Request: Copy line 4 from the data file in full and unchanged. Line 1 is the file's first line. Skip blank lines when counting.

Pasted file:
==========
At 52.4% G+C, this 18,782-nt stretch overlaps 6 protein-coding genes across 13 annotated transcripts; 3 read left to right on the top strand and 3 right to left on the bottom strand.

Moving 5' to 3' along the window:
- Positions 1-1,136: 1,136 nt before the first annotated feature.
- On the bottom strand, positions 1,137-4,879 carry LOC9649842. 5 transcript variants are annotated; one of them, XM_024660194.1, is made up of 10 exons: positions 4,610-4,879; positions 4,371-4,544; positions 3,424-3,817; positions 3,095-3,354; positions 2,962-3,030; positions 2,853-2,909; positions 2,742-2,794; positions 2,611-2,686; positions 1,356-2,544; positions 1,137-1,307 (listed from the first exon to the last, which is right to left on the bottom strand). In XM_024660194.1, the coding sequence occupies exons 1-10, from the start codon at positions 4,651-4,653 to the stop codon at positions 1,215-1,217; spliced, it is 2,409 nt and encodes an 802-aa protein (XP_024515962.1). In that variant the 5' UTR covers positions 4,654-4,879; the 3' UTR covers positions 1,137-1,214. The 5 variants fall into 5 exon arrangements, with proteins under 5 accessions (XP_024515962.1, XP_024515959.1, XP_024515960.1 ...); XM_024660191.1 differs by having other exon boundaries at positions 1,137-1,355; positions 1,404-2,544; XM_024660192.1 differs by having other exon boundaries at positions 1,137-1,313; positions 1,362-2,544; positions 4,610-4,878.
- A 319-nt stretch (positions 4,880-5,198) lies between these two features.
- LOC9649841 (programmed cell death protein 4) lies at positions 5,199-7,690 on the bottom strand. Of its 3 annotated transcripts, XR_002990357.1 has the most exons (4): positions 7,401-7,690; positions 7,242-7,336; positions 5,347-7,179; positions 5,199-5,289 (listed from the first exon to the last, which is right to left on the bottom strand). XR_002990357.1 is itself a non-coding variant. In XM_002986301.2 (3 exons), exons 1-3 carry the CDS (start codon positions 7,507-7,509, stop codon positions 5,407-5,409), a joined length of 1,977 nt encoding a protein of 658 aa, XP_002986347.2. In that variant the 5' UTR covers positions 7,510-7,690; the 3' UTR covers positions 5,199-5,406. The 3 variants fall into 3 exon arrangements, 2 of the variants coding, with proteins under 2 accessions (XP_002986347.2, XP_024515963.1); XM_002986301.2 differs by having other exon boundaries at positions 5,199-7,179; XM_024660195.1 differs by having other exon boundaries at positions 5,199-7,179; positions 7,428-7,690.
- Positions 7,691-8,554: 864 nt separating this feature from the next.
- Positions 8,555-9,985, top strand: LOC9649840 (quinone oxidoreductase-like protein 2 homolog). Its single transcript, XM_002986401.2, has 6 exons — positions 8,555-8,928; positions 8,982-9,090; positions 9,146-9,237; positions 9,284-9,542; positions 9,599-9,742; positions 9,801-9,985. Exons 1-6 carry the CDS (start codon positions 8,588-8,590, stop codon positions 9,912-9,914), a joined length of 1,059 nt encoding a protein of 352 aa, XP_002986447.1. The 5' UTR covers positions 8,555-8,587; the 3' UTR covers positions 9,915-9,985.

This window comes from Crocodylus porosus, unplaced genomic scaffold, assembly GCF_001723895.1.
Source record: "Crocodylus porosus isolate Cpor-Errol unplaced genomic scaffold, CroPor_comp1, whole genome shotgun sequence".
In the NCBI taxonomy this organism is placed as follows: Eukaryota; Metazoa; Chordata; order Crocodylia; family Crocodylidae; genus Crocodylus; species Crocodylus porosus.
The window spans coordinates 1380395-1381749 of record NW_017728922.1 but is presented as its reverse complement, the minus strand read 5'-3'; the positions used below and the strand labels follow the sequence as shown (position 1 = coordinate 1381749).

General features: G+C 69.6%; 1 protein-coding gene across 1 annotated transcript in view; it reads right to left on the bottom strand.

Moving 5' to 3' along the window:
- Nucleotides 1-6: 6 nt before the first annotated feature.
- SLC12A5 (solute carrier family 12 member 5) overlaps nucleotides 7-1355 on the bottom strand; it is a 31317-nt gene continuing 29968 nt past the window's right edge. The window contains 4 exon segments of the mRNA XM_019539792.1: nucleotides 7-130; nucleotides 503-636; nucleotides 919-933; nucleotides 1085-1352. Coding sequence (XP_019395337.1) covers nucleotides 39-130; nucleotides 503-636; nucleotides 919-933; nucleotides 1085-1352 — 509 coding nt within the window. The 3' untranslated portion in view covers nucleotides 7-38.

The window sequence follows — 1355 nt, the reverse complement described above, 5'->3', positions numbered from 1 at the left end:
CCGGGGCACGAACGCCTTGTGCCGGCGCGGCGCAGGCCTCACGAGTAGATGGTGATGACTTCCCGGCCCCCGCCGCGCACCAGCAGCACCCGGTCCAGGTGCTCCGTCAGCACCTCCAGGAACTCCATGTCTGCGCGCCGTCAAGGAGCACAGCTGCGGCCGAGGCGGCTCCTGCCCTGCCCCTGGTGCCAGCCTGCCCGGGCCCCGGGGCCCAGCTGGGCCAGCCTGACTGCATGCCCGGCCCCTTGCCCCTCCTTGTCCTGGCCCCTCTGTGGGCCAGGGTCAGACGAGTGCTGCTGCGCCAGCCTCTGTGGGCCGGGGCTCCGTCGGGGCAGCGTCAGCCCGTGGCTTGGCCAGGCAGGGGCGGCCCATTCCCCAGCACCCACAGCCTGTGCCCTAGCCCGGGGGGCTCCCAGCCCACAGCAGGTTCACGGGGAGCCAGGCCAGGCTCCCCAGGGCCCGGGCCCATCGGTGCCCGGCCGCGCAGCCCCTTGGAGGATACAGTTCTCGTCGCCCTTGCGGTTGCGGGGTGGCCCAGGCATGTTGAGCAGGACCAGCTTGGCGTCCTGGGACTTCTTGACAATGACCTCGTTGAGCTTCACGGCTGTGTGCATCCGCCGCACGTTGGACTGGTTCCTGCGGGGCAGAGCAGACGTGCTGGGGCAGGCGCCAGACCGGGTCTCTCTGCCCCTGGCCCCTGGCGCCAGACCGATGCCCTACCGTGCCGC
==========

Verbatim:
- On the bottom strand, positions 1,137-4,879 carry LOC9649842. 5 transcript variants are annotated; one of them, XM_024660194.1, is made up of 10 exons: positions 4,610-4,879; positions 4,371-4,544; positions 3,424-3,817; positions 3,095-3,354; positions 2,962-3,030; positions 2,853-2,909; positions 2,742-2,794; positions 2,611-2,686; positions 1,356-2,544; positions 1,137-1,307 (listed from the first exon to the last, which is right to left on the bottom strand). In XM_024660194.1, the coding sequence occupies exons 1-10, from the start codon at positions 4,651-4,653 to the stop codon at positions 1,215-1,217; spliced, it is 2,409 nt and encodes an 802-aa protein (XP_024515962.1). In that variant the 5' UTR covers positions 4,654-4,879; the 3' UTR covers positions 1,137-1,214. The 5 variants fall into 5 exon arrangements, with proteins under 5 accessions (XP_024515962.1, XP_024515959.1, XP_024515960.1 ...); XM_024660191.1 differs by having other exon boundaries at positions 1,137-1,355; positions 1,404-2,544; XM_024660192.1 differs by having other exon boundaries at positions 1,137-1,313; positions 1,362-2,544; positions 4,610-4,878.